If you’re not looking forward to the office Christmas party, you’re not alone.
One in three of us dread the work Christmas do, according to a survey by Mecca Bingo. Fears include being made to get up on the dance floor in front of our colleagues, making a fool of ourselves in front of our superiors and being trapped talking to the dullest person in the company.
So if you’d rather stay at home relaxing on your La-Z-Boy lounger, here’s our guide to getting out of this year’s Christmas party.
If you don’t want to admit you’d rather be at home watching TV than at the work Christmas do, feigning an illness might be for you. Known as the ‘social sickie’ as it is used as an excuse to avoid events, you may need to start complaining of a headache or exaggerating a nasty cough a few hours before the party is due to start. Those who choose this route are likely to be the only people in work the next day who actually do feel well. Beware though as pretending to be ill often seems to open the door to genuinely feeling a bit ropey.
One sure-fire way of getting out of any social occasion is to say you cannot make it for ‘personal reasons’. Most people will be too polite to ask what those reasons actually are and if they do, you can head them off at the pass by replying that you’d rather not say. Being vague means you won’t risk getting caught out in a complicated lie and you’re less likely to end up contradicting yourself later. It is also true, it’s just that your personal reasons are that you’d prefer an evening on your sofa to getting drunk with your boss.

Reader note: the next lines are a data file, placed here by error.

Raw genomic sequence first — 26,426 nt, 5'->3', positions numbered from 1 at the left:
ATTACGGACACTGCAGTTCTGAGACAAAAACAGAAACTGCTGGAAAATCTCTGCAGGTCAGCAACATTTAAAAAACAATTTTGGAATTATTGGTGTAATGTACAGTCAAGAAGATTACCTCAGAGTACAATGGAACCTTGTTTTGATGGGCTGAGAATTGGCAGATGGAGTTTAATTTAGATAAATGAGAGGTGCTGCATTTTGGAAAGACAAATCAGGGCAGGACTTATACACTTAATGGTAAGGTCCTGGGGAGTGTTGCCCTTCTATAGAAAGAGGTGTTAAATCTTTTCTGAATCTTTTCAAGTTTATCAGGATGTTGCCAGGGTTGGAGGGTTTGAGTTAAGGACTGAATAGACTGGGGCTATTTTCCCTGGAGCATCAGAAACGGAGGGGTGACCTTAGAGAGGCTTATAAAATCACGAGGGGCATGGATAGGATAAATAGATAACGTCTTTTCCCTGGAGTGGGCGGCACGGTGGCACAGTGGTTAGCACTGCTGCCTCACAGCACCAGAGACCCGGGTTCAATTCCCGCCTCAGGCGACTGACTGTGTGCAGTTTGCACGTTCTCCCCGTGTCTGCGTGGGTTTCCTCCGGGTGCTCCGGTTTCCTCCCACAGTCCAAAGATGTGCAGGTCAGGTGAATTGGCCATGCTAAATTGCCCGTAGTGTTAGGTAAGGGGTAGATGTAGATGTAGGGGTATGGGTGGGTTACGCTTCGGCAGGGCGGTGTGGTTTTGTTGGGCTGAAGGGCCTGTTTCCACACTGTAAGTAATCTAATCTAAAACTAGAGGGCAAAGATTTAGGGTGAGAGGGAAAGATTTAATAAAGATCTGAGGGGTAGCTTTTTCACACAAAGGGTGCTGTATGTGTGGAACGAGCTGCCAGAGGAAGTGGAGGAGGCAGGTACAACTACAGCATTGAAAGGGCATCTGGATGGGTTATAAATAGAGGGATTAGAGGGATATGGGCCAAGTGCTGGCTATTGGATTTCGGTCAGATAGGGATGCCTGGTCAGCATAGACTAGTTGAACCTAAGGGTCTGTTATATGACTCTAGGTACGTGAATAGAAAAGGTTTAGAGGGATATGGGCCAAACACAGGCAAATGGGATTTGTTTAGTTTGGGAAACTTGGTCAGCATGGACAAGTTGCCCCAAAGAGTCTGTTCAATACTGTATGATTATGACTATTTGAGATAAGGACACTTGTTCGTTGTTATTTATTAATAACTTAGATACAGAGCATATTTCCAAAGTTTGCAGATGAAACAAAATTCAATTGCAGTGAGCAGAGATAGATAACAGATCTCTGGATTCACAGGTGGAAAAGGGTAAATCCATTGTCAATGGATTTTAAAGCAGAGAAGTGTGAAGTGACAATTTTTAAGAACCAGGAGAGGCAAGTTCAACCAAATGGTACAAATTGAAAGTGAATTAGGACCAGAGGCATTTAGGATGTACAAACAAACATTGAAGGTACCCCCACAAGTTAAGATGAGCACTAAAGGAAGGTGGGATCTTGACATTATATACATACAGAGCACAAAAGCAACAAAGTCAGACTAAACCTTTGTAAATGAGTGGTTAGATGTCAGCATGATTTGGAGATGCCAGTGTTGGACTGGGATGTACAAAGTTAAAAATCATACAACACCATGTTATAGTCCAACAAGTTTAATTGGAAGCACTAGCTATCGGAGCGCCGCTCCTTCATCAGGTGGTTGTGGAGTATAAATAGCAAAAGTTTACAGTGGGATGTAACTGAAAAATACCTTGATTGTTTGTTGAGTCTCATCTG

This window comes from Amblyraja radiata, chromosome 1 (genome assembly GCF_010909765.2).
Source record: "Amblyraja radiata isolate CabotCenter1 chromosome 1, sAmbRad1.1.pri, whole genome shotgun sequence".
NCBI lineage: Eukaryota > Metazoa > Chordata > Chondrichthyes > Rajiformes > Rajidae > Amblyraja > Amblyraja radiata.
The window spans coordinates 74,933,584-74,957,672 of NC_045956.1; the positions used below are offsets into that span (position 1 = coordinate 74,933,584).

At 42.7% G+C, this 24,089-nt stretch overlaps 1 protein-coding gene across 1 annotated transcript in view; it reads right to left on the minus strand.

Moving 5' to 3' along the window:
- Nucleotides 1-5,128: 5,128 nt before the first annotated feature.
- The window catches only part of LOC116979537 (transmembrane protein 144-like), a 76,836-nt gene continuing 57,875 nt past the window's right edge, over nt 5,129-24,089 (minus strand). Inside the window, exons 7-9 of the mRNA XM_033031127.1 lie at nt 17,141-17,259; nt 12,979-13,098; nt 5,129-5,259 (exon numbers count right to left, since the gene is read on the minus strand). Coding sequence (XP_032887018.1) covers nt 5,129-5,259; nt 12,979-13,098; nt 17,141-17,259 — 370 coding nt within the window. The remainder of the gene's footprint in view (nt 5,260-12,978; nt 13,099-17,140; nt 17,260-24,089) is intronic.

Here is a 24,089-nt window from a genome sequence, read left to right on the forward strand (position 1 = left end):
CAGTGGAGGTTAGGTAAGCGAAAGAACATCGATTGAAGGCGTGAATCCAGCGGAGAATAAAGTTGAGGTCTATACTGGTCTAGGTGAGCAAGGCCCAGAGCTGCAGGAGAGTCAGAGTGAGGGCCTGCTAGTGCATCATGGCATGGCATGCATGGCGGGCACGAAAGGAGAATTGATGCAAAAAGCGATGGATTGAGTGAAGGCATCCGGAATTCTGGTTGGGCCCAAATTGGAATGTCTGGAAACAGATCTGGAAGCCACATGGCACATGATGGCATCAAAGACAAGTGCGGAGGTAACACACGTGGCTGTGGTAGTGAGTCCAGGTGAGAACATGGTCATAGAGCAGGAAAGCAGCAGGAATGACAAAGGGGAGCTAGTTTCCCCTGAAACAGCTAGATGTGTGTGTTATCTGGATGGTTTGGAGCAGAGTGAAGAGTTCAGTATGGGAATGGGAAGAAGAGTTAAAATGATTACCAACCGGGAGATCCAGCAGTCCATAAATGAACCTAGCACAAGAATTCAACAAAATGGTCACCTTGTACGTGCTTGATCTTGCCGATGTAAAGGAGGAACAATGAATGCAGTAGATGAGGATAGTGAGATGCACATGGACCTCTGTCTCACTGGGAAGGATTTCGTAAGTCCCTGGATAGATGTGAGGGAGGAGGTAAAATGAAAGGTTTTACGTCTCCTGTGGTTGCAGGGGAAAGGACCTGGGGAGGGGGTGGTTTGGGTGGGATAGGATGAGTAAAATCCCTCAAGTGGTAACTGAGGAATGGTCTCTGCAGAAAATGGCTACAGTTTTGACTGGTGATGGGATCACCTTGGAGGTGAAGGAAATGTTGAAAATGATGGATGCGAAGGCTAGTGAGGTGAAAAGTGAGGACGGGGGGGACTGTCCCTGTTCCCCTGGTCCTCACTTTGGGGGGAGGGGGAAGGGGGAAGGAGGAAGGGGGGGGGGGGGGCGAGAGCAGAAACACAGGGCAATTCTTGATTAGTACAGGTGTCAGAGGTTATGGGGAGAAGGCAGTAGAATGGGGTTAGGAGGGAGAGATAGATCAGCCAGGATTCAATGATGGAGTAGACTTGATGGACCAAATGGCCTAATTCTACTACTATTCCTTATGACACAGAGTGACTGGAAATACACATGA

Whatever reason you give for failing to attend your workplace party, be cautious about what you post on social media. It’s no point claiming to be sleeping off a heavy cold if you then post selfies on Facebook. If you really can’t stay off your accounts for the evening, make sure nothing you put contradicts what you have told your colleagues.
You might imagine your absence will leave a massive hole your workmates will struggle to fill but in reality it may go unnoticed. Be prepared for some colleagues to assume you were there anyway or to not even ask you where you were. And don’t feel too put out if you actually end up feeling like you’ve missed out on a good night out after all.
If intrigue and excuses aren’t your thing, you might want to consider telling the truth about why you don’t want to go. You might find quite a few of your colleagues feel the same way and it might even be the first step to organising something different that the whole team will enjoy.